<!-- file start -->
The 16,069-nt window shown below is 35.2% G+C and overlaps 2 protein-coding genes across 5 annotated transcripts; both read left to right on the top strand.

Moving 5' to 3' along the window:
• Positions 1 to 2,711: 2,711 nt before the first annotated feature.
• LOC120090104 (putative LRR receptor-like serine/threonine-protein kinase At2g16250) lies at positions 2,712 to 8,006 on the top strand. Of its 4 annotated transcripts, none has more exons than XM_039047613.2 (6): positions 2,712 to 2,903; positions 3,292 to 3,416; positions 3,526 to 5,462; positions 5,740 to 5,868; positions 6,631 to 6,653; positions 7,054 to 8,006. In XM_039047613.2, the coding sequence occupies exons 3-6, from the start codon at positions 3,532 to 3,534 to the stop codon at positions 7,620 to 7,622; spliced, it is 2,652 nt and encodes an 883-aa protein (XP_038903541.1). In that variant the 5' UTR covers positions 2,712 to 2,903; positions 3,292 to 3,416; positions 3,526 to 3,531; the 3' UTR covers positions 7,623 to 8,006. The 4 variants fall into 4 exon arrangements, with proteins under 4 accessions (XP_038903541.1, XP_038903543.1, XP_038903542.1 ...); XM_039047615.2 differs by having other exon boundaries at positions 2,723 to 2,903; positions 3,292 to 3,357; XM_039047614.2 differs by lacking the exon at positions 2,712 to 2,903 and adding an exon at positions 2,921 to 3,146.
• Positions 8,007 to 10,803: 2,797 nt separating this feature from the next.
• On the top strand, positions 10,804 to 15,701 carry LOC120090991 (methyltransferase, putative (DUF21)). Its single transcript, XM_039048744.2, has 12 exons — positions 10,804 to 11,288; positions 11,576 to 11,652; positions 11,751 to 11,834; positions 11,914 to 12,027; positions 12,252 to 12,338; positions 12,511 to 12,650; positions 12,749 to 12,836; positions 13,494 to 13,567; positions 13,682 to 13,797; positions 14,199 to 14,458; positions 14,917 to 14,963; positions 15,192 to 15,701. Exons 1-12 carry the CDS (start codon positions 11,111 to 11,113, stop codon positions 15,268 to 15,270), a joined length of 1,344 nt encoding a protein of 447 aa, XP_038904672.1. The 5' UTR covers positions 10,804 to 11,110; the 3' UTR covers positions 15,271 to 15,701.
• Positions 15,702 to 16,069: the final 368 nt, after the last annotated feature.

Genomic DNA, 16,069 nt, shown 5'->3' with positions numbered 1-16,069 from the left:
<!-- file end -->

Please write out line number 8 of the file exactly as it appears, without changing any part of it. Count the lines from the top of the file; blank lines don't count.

Genomic DNA, 16,069 nt, shown 5'->3' with positions numbered 1-16,069 from the left: